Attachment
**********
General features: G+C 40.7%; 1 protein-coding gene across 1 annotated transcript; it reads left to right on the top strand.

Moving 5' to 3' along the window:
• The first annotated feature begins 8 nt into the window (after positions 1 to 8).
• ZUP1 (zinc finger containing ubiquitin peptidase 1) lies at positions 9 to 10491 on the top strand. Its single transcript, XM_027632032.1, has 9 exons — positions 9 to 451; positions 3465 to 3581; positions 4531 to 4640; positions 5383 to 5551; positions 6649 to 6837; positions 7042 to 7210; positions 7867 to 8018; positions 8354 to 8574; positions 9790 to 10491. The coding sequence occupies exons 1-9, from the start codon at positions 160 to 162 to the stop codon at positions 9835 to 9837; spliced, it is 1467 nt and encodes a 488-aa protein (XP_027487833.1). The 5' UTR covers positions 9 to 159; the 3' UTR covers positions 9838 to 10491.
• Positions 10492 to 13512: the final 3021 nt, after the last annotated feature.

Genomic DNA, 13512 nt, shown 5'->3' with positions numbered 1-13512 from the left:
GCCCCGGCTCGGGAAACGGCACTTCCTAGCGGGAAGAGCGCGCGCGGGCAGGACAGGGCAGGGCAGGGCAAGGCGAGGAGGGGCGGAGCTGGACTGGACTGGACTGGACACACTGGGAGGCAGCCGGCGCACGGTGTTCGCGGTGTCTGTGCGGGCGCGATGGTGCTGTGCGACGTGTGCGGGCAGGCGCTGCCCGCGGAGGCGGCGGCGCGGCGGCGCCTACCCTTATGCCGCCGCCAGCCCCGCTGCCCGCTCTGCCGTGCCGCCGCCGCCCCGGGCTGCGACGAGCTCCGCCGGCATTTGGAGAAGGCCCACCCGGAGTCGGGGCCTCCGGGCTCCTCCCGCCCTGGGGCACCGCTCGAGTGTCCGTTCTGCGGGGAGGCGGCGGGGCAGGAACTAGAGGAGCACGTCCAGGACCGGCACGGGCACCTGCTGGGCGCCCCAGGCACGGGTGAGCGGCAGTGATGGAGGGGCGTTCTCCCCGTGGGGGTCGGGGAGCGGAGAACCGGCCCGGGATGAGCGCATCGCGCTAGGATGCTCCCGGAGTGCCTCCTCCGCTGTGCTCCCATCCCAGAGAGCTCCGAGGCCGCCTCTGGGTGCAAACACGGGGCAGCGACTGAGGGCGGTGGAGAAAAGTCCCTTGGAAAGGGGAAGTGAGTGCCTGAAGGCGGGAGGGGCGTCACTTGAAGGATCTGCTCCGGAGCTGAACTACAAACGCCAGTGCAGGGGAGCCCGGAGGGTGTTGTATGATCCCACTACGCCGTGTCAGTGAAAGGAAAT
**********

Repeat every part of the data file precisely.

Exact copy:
General features: G+C 40.7%; 1 protein-coding gene across 1 annotated transcript; it reads left to right on the top strand.

Moving 5' to 3' along the window:
• The first annotated feature begins 8 nt into the window (after positions 1 to 8).
• ZUP1 (zinc finger containing ubiquitin peptidase 1) lies at positions 9 to 10491 on the top strand. Its single transcript, XM_027632032.1, has 9 exons — positions 9 to 451; positions 3465 to 3581; positions 4531 to 4640; positions 5383 to 5551; positions 6649 to 6837; positions 7042 to 7210; positions 7867 to 8018; positions 8354 to 8574; positions 9790 to 10491. The coding sequence occupies exons 1-9, from the start codon at positions 160 to 162 to the stop codon at positions 9835 to 9837; spliced, it is 1467 nt and encodes a 488-aa protein (XP_027487833.1). The 5' UTR covers positions 9 to 159; the 3' UTR covers positions 9838 to 10491.
• Positions 10492 to 13512: the final 3021 nt, after the last annotated feature.

Genomic DNA, 13512 nt, shown 5'->3' with positions numbered 1-13512 from the left:
GCCCCGGCTCGGGAAACGGCACTTCCTAGCGGGAAGAGCGCGCGCGGGCAGGACAGGGCAGGGCAGGGCAAGGCGAGGAGGGGCGGAGCTGGACTGGACTGGACTGGACACACTGGGAGGCAGCCGGCGCACGGTGTTCGCGGTGTCTGTGCGGGCGCGATGGTGCTGTGCGACGTGTGCGGGCAGGCGCTGCCCGCGGAGGCGGCGGCGCGGCGGCGCCTACCCTTATGCCGCCGCCAGCCCCGCTGCCCGCTCTGCCGTGCCGCCGCCGCCCCGGGCTGCGACGAGCTCCGCCGGCATTTGGAGAAGGCCCACCCGGAGTCGGGGCCTCCGGGCTCCTCCCGCCCTGGGGCACCGCTCGAGTGTCCGTTCTGCGGGGAGGCGGCGGGGCAGGAACTAGAGGAGCACGTCCAGGACCGGCACGGGCACCTGCTGGGCGCCCCAGGCACGGGTGAGCGGCAGTGATGGAGGGGCGTTCTCCCCGTGGGGGTCGGGGAGCGGAGAACCGGCCCGGGATGAGCGCATCGCGCTAGGATGCTCCCGGAGTGCCTCCTCCGCTGTGCTCCCATCCCAGAGAGCTCCGAGGCCGCCTCTGGGTGCAAACACGGGGCAGCGACTGAGGGCGGTGGAGAAAAGTCCCTTGGAAAGGGGAAGTGAGTGCCTGAAGGCGGGAGGGGCGTCACTTGAAGGATCTGCTCCGGAGCTGAACTACAAACGCCAGTGCAGGGGAGCCCGGAGGGTGTTGTATGATCCCACTACGCCGTGTCAGTGAAAGGAAAT